On behalf of ISSER, Prof Quartey recommended that the PFJ should promote more irrigation and encourage private sector participation in financing the programme.
He said it was the expectation of ISSER that once many of the factories under the One District One Factory programme became operational, more jobs would be generated, noting, however, that the exchange rate depreciation in 2018 had affected the cost of doing business and might erode the gains of 2019 if not kept within limits.
He said the effective implementation of a set of tax measures and non-tax measures would help in significantly revamping the textiles and garment sectors which, he said, were highly labour-intensive with a strong potential for employment generation.
The services sector
Prof. Quartey noted that initiatives under the services sector would boost transportation, Information Communication and Technology (ICT), education and health.
He noted, however, that the existing funding mechanisms for the Free Senior High School Policy was exerting excessive pressure on the budget and proposed that Government should consider means testing as a way of releasing funds to fund other equally-important sectors.
He said ISSER., therefore, urged Government to consider scaling up the means testing approach used under the (LEAP) and to target those who could not afford SHS education; pay tuition fees and allow parents to pay for the cost of boarding school, while those who could not afford should be given scholarships; and to target Grade C and D Schools, but also resource these schools to make them attractive.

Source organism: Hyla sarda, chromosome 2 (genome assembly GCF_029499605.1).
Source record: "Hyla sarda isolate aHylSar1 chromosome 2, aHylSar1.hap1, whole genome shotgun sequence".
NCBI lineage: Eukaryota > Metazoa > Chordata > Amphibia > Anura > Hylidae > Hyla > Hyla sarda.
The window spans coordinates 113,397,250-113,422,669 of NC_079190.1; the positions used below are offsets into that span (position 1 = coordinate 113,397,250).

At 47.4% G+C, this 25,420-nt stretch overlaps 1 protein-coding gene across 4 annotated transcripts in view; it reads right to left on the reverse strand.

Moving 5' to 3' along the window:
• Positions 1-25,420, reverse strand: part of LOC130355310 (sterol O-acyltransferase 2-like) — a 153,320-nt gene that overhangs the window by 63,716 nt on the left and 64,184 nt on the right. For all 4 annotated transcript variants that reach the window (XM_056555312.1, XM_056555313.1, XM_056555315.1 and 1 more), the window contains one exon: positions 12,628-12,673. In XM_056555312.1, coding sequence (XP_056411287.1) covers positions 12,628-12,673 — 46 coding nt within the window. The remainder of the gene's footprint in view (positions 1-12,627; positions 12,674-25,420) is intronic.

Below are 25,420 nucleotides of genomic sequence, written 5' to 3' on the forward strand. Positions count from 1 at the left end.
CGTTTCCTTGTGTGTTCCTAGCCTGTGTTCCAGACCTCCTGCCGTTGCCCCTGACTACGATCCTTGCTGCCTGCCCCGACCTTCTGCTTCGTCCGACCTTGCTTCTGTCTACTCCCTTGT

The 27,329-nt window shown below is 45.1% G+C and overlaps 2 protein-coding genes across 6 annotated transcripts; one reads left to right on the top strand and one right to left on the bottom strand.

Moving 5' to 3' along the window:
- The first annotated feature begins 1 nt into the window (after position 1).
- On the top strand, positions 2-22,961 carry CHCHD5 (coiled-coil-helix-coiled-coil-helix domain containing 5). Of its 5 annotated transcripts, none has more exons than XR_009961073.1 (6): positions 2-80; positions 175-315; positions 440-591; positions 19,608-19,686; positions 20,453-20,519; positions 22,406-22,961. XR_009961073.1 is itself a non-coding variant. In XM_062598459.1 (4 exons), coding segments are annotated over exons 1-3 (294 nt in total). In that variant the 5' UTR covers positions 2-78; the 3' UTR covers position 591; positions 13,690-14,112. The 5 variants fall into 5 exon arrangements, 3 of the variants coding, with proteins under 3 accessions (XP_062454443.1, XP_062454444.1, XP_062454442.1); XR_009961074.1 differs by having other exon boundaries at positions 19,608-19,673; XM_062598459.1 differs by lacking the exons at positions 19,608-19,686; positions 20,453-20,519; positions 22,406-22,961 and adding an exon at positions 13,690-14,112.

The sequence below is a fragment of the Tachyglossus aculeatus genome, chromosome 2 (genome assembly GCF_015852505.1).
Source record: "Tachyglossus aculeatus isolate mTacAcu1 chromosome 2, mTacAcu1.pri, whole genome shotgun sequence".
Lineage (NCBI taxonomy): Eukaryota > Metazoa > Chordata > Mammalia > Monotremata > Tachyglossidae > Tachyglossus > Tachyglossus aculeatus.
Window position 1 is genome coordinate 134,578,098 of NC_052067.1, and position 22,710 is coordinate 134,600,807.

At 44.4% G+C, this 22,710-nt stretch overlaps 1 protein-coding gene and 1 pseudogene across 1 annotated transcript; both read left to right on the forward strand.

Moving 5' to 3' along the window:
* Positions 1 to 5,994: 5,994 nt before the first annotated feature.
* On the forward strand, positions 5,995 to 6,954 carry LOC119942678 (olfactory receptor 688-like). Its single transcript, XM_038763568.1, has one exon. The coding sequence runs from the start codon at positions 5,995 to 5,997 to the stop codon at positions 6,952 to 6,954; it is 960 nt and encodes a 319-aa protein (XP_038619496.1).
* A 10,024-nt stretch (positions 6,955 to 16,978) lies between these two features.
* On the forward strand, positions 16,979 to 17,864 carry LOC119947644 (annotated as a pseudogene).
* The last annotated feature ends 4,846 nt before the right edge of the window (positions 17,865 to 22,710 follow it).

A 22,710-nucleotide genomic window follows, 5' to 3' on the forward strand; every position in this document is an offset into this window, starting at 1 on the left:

Furthermore, Prof. Quartey said, in order to free resources for Government to fund equally-important sectors, children from poor backgrounds who qualified to enter Grade A and B schools could receive scholarships through means testing.
ISSER, Prof. Quartey said, did not endorse the suggestion that children who attended private schools should proceed to private SHSs, explaining that many localities existed where public schools did not exist and that the number of pupils who attended public basic schools could not fill the country's public secondary schools.
In his remarks, Prof. Felix Ankomah Asante, Director, ISSER, noted that the District Assemblies had great potential for revenue mobilization, adding that the District Assemblies should play a more meaningful role in governance at the local level and be able to embark on initiatives without looking up for central government support or intervention.
Prof Asante said the country could not continue to rely on donor support to stabilize the cedi.
He was disappointed that no figures existed for the unit cost of the FSHS implementation, blamed poor targeting system for being unable to tell who was rich from who was poor and called for the decoupling of the boarding system from the FSHS Policy.
He expressed concern about the challenges, particularly the scarcity of human resource, that would be encountered with the entry into the universities for the first FSHS graduates.
Prof Asante called for the retraining of the youth, adding that Youth Employment Programmes such as NABCO and YEA should be integrated to ensure value for money.
On Good Governance, Prof. Asante stressed the need for all office holders to be held accountable and that institutions should work to stop or prevent corruption.
Source: G.D. Zaney, Esq.